A Lesson In The Need For A Gauge Swatch

I’ve said many times here on this blog that I really dislike swatching for gauge. And today I’m here to tell you I still dislike it, but I’ve been schooled in the need for it.

To me, swatching feels like wasting time and I just want to get to the knitting of the project.  I do know, however, that there are times when it really is necessary to do a swatch.  For example, when you are making a sweater or something else in which it is important for the item to fit correctly, you really should do a gauge swatch.  You really, really should… but often, I still don’t.

I think my knitting is “average” in the gauge department, meaning I’ve done swatches with the suggested needle size before and have gotten the right gauge, so why should I keep doing it, right? And for projects like a shawl or cowl, however, gauge is not as important because it could fit just about anyone and often there is only one size anyway, right?

That first question really is just pushing the issue and you really should do a swatch anyway for a project in which size matters.  That second question is what we are here to talk about today.

I started the Diamond Tempest Cowl with the wonderfully soft Baby Llama Chunky (both by Cascade) last week.

It was going along swimmingly.  The yarn was wonderful. The square needle was feeling great in my hands.  I was doing a little at a time and was creating this pretty pattern:

But then, I started looking at my ball of yarn and it seemed to be getting awfully small.  I had this gnawing feeling I’d be playing a game of yarn chicken.  Yarn chicken is when you are pretty sure you don’t have enough yarn to finish your project but you are really hoping you do have enough so you keep knitting, crossing your fingers and toes that you will have enough.  Then it’s just a game of seeing  who wins, you or the yarn.

With two pattern rounds and a bind off still to do:

The yarn won. !@#$%^&.

The pattern called for just one skein so why did I run out?  I thought about it for a bit and then I knew.  It was the needle.  I had done some reading about square needles and how they are supposed to be easy on your hands.  I also read that because of the squareness, the actual gauge the needle gets might be different than a round needle and many people have to go up a needle size in order to get the right gauge. So I chose one size larger for this project.  The project calls for a US 10 and I used a US 10 1/2.

You would think that a half millimeter difference in diameter would not make a difference but it does.  And you would also think that given the uncertainty of how these needles get gauge that I would check it –it was many people, not all people who had to go up a needle size.  And you would be thinking wrong because I blindly trusted that statement and didn’t give it another thought.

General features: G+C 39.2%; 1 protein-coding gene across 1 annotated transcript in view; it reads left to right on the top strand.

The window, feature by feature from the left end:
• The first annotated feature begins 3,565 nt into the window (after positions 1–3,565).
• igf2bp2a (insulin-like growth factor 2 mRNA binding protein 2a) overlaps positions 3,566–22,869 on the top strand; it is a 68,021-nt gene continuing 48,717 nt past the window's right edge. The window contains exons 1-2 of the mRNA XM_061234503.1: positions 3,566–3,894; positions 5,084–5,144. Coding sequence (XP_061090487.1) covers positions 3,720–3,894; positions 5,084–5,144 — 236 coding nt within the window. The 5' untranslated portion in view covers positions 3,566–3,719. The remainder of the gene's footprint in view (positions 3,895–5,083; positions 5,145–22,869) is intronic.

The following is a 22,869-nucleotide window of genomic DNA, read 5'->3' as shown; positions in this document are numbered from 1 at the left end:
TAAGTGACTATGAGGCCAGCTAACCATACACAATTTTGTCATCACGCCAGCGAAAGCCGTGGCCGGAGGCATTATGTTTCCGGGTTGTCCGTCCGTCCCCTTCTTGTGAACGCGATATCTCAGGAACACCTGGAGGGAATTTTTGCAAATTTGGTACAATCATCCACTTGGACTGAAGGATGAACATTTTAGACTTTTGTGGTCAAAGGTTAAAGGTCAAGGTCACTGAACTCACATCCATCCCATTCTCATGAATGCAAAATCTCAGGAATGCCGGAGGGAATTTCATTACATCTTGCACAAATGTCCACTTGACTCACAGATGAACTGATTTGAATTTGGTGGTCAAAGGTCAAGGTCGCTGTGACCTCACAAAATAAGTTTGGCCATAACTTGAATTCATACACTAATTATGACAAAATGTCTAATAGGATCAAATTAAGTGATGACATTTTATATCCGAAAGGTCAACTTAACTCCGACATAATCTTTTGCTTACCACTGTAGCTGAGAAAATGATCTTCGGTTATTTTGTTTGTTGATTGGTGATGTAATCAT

Please take this as a lesson that doing a gauge swatch is important! Sometimes it is important so your knitted fabric will look right — not too tight or not too loose.  Sometimes it is important because you want the item to fit correctly.  Sometimes it is important because you might run out of yarn. And sometimes it is important when you are using a new kind of needle and have no idea how it will perform.

Once I realized my mistake, I put that cowl right into time out until I could stop being mad at what it did myself.  And then I started this:

The Almost Lost Washcloth which will be an upcoming class at The Spinning Room this spring.  More about that when it’s done.

So, I’m now off to the ball winder to unwind the whole project and start again by doing a gauge swatch with a size 10 needle. [It’s really kind of ok, though, because if you look closely way back near the beginning, just after the ribbing, there is a weird section that I think I knitted wrong and I was trying to ignore it.]

While I’m doing that, take a look at what the Thrummed Mitten class came up with on Saturday:

Do you have a gauge fail that you’d like to share? Or something you’ve been “schooled” in regarding knitting?   Tell us about it in the comments!

11 comments on “A Lesson In The Need For A Gauge Swatch
  1. Libby says:

    Many, many gauge fails in several different ways. I have swatch fails, too. I won’t even start ‘splaining.
    Why did you start over and not tink in order to finish? Because you are teaching a class and the FO must be just so?

    • lizytish says:

      I thought about taking out a few rows but then the diamond pattern would have looked “off”. Plus there was the mistake at the beginning anyway….

  2. Beatrice Legere says:

    Thanks for the gauge reminder Liz! (FYI: I had to check your spelling on that word to get my spelling correct!). I, like you, have hated to take the time to do a gauge swatch, but shall remember your words of wisdom, especially when I knit my pullover, if ever. Oh those thrummed mittens look warm! Sorry that class was filled up, so I couldn’t take it.

  3. janabanana58 says:

    But wait, if you go DOWN a needle size, won’t you use more yarn to get the same dimensions? Or are you going by number of rows as opposed to cowl length?

  4. Donna Lawrence says:

    Great advice, Liz!

  5. Linda Peterson says:

    Spot on.

  6. Ceil Broady says:

    I usually skip the gauge knit too. I want to start the project and not “waste” the time knitting a gauge. I figure for a shawl, or wrap it won’t matter. I just started The Wolf Moon shawl using a size 11 needle instead of 10.5 , using a bulky yarn, It’s looking like I’ll lose the yarn game too; will have to figure out how to get more of the yarn I’m using!

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  1. […] Button Lesson #1: I recently lost a game of yarn chicken, running out of yarn with just 2 rounds and the bind off left to knit on my Diamond Tempest Cowl. […]

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